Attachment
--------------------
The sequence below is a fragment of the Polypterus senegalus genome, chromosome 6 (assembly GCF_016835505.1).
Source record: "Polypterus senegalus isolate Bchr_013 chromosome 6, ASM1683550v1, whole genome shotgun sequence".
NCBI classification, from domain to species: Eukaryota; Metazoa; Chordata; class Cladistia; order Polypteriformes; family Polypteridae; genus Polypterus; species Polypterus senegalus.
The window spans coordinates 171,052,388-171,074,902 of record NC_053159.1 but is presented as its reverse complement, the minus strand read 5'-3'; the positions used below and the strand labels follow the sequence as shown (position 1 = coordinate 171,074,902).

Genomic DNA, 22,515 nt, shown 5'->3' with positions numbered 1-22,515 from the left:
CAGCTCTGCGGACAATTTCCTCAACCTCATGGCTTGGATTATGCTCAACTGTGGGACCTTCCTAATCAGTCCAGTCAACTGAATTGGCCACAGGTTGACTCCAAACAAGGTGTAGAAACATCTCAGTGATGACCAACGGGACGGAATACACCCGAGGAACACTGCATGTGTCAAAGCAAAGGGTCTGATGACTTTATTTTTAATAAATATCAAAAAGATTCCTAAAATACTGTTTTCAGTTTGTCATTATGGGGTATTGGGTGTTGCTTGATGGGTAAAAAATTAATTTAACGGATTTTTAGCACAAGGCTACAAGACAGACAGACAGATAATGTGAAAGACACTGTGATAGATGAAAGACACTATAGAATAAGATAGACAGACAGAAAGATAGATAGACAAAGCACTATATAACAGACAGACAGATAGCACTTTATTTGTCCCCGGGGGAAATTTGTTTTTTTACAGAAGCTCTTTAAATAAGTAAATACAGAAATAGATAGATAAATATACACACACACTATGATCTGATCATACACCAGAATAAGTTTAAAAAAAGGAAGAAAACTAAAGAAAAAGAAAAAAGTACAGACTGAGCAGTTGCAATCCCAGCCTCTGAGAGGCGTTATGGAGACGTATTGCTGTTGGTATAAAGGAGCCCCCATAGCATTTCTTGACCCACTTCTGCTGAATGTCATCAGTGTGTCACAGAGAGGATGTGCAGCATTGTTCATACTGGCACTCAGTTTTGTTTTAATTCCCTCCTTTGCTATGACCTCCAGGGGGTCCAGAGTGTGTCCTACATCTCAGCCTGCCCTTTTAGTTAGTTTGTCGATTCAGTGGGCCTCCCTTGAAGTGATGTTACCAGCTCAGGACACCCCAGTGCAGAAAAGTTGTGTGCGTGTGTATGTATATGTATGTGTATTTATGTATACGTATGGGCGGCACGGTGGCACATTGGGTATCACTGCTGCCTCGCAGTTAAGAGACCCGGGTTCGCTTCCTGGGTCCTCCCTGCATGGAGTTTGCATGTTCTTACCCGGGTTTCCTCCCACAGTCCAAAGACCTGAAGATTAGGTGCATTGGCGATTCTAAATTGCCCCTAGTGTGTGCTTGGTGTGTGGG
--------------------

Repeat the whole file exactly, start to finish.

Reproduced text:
The sequence below is a fragment of the Polypterus senegalus genome, chromosome 6 (assembly GCF_016835505.1).
Source record: "Polypterus senegalus isolate Bchr_013 chromosome 6, ASM1683550v1, whole genome shotgun sequence".
NCBI classification, from domain to species: Eukaryota; Metazoa; Chordata; class Cladistia; order Polypteriformes; family Polypteridae; genus Polypterus; species Polypterus senegalus.
The window spans coordinates 171,052,388-171,074,902 of record NC_053159.1 but is presented as its reverse complement, the minus strand read 5'-3'; the positions used below and the strand labels follow the sequence as shown (position 1 = coordinate 171,074,902).

Genomic DNA, 22,515 nt, shown 5'->3' with positions numbered 1-22,515 from the left:
CAGCTCTGCGGACAATTTCCTCAACCTCATGGCTTGGATTATGCTCAACTGTGGGACCTTCCTAATCAGTCCAGTCAACTGAATTGGCCACAGGTTGACTCCAAACAAGGTGTAGAAACATCTCAGTGATGACCAACGGGACGGAATACACCCGAGGAACACTGCATGTGTCAAAGCAAAGGGTCTGATGACTTTATTTTTAATAAATATCAAAAAGATTCCTAAAATACTGTTTTCAGTTTGTCATTATGGGGTATTGGGTGTTGCTTGATGGGTAAAAAATTAATTTAACGGATTTTTAGCACAAGGCTACAAGACAGACAGACAGATAATGTGAAAGACACTGTGATAGATGAAAGACACTATAGAATAAGATAGACAGACAGAAAGATAGATAGACAAAGCACTATATAACAGACAGACAGATAGCACTTTATTTGTCCCCGGGGGAAATTTGTTTTTTTACAGAAGCTCTTTAAATAAGTAAATACAGAAATAGATAGATAAATATACACACACACTATGATCTGATCATACACCAGAATAAGTTTAAAAAAAGGAAGAAAACTAAAGAAAAAGAAAAAAGTACAGACTGAGCAGTTGCAATCCCAGCCTCTGAGAGGCGTTATGGAGACGTATTGCTGTTGGTATAAAGGAGCCCCCATAGCATTTCTTGACCCACTTCTGCTGAATGTCATCAGTGTGTCACAGAGAGGATGTGCAGCATTGTTCATACTGGCACTCAGTTTTGTTTTAATTCCCTCCTTTGCTATGACCTCCAGGGGGTCCAGAGTGTGTCCTACATCTCAGCCTGCCCTTTTAGTTAGTTTGTCGATTCAGTGGGCCTCCCTTGAAGTGATGTTACCAGCTCAGGACACCCCAGTGCAGAAAAGTTGTGTGCGTGTGTATGTATATGTATGTGTATTTATGTATACGTATGGGCGGCACGGTGGCACATTGGGTATCACTGCTGCCTCGCAGTTAAGAGACCCGGGTTCGCTTCCTGGGTCCTCCCTGCATGGAGTTTGCATGTTCTTACCCGGGTTTCCTCCCACAGTCCAAAGACCTGAAGATTAGGTGCATTGGCGATTCTAAATTGCCCCTAGTGTGTGCTTGGTGTGTGGG